Forget Machu Picchu, Dive Into Lima
By Rita Cook
Forget about Machu Picchu on your next trip (or even your first trip to Peru). Indeed, spend some time in the capital of Lima instead. While most people just spend a day or two in Lima on their way to another destination in the country, there is so much to see and do that a week won’t even reallyscratch the surface.
From museums to culinary to history, the culture in Lima is as old as the Incans who settled there thousands of years ago and the country ranges from desert to mountain to snowy regions all represented by the indigenous people that have migrated to the capital as well.
When visiting a city as old as Lima you can also expect to find some archeological finds unlike anywhere else in the world. For example, the Cathedral with the remains of the city’s founder still in residence four centuries later.
There are museums displaying two-hundred year old mummies and even a collection of erotic pre-Incan pottery. As well, there is an underground cemetery, a pyramid set near the shore of the ocean and food that will bring you right back into this century with its tastes and modern presentation.
The National Museum of Archeology, Anthropology and History is set in an old colonial building that was once the residence of Peru’s viceroys and later became the house of its Liberators. Noted as one of Peru’s best museums you will find the Estela Raymondi and the Tello Obelisk monuments, which were two important carved stone pieces that date back almost 3000 years. There is also a large textile collection, with fabrics from the Pre-Ceramic period through the Inca Empire and a major collection of Ancient Peruvian metals.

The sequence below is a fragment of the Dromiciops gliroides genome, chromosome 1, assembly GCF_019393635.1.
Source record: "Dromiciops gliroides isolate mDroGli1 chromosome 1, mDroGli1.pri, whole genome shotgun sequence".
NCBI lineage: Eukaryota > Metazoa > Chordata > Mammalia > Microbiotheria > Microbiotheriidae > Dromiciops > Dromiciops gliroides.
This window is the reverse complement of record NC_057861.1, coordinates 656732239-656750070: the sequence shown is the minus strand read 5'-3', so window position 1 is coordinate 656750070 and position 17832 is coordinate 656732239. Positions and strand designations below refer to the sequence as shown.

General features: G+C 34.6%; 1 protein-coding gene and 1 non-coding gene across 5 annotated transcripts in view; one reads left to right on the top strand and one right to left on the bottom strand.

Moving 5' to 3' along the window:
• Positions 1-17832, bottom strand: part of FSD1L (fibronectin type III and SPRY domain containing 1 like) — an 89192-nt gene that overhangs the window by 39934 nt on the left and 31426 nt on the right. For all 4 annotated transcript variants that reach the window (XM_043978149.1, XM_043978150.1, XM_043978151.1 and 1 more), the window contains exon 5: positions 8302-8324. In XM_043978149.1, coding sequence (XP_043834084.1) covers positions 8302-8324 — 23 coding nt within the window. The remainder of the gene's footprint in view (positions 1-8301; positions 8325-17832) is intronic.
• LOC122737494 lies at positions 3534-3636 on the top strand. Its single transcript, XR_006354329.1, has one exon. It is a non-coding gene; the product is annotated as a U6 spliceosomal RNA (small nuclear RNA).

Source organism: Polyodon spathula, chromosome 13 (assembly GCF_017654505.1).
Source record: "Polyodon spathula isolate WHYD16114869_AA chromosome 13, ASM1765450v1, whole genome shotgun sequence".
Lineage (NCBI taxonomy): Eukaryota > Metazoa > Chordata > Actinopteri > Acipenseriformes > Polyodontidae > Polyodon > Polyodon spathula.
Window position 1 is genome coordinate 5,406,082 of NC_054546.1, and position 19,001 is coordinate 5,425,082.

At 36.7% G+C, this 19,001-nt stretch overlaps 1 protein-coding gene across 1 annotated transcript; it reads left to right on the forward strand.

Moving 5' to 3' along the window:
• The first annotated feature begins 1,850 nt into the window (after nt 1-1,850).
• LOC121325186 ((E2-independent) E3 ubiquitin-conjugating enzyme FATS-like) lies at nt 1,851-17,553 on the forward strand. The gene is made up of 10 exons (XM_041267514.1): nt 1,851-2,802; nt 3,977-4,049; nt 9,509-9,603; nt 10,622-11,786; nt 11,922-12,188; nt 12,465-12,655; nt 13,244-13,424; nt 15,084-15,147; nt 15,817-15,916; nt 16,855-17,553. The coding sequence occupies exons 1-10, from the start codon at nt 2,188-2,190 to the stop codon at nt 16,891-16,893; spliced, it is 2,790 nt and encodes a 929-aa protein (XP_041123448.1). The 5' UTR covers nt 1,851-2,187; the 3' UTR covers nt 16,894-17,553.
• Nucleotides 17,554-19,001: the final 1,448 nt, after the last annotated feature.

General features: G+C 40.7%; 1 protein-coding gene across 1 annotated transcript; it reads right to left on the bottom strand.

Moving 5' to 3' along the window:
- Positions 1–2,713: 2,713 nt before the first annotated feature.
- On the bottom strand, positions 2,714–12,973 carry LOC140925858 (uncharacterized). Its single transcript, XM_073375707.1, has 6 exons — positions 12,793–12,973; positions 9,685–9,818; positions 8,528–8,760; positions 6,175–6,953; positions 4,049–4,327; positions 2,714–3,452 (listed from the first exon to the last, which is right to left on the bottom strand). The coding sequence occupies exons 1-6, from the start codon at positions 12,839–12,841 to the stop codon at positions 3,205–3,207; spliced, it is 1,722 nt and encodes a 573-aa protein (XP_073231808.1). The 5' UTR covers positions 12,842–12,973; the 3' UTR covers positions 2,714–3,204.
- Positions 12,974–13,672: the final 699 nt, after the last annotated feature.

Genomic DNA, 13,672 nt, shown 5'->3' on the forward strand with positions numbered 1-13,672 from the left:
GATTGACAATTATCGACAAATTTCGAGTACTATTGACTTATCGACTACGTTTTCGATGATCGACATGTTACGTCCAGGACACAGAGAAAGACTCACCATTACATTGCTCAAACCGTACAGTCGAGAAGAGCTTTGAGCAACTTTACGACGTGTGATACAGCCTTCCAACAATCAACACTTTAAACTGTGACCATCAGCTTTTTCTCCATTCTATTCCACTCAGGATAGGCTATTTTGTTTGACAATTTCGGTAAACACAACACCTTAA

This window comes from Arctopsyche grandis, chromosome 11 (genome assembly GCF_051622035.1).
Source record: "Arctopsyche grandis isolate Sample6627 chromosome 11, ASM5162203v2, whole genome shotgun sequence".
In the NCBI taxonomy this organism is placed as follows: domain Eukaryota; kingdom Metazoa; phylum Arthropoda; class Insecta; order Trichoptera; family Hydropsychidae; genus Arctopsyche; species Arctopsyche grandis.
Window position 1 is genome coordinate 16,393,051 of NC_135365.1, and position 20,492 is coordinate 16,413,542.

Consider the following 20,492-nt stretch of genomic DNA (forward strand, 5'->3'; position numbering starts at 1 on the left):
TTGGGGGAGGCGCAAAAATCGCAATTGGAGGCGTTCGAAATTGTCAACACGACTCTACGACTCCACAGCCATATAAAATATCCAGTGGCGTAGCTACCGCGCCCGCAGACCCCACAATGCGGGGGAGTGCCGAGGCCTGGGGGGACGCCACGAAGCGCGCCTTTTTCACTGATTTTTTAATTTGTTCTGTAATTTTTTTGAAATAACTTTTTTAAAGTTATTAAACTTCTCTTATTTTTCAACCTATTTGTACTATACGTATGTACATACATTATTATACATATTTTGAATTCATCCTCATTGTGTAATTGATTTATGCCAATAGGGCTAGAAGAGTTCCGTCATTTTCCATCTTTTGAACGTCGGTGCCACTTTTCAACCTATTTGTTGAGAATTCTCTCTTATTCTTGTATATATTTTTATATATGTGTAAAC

The Larco Museum is another popular stop in Lima found in a gorgeous old Hacienda and housing the private collection of Rafael Larco Herrera. This museum actually is the largest and most complete collection of pre-Columbian artifacts and relics in the world and has about 40,000 pieces of pottery and 5,000 pieces of gold and textiles.
Many people stop in at the museum just to visit the erotic art and ceramics sctions, which is politely set off from the rest of the exhibits by a garden. The pieces show that the early inhabitants of South America were quite uninhibited and the artifacts on display are quite interesting and occasionally humorous.
Food in Lima is more like a religion with a variety of seafood, jungle and Andean dishes taking center-stage. Lima is actually home to the largest number of cooking schools per capita in the world. One of the most popular dishes is the cebicherias, which is basically fresh fish marinated in key lime juice and then cooked and smothered in onions, chili peppers and salt.
Is your mouth watering yet? The Costa Verde district is one of the best areas in Lima to get a chance to really experience the gastronomy and there are also the Peruvian Creole and Andean traditions sometimes as basic as using corn, butter beans, potatoes and chili peppers.
You won’t want to leave Lima without having tried the Pisco Sour, the national drink that tastes somewhat like a margarita and a whiskey sour combined.
One of the most amazing historical sites you can visit just outside the city of Lima is the Pachacamac Oracle. The Pachacamac deity originated along the central coast, survived the Inca and Spanish Conquests and taps into the Incan mythology relating to the ancient deity, the god of fire and the offspring of the sun deity – the fountain of youth whose strength was linked to the earthquakes. The area was first settled in 200 BC, but the shrine’s construction did not begin until the rise of the Lima culture (300-400 AD), where the Urpiwachak temple was built in the western sector and the Adobitos Complex, a set of large-scale constructions featuring complex architectural techniques.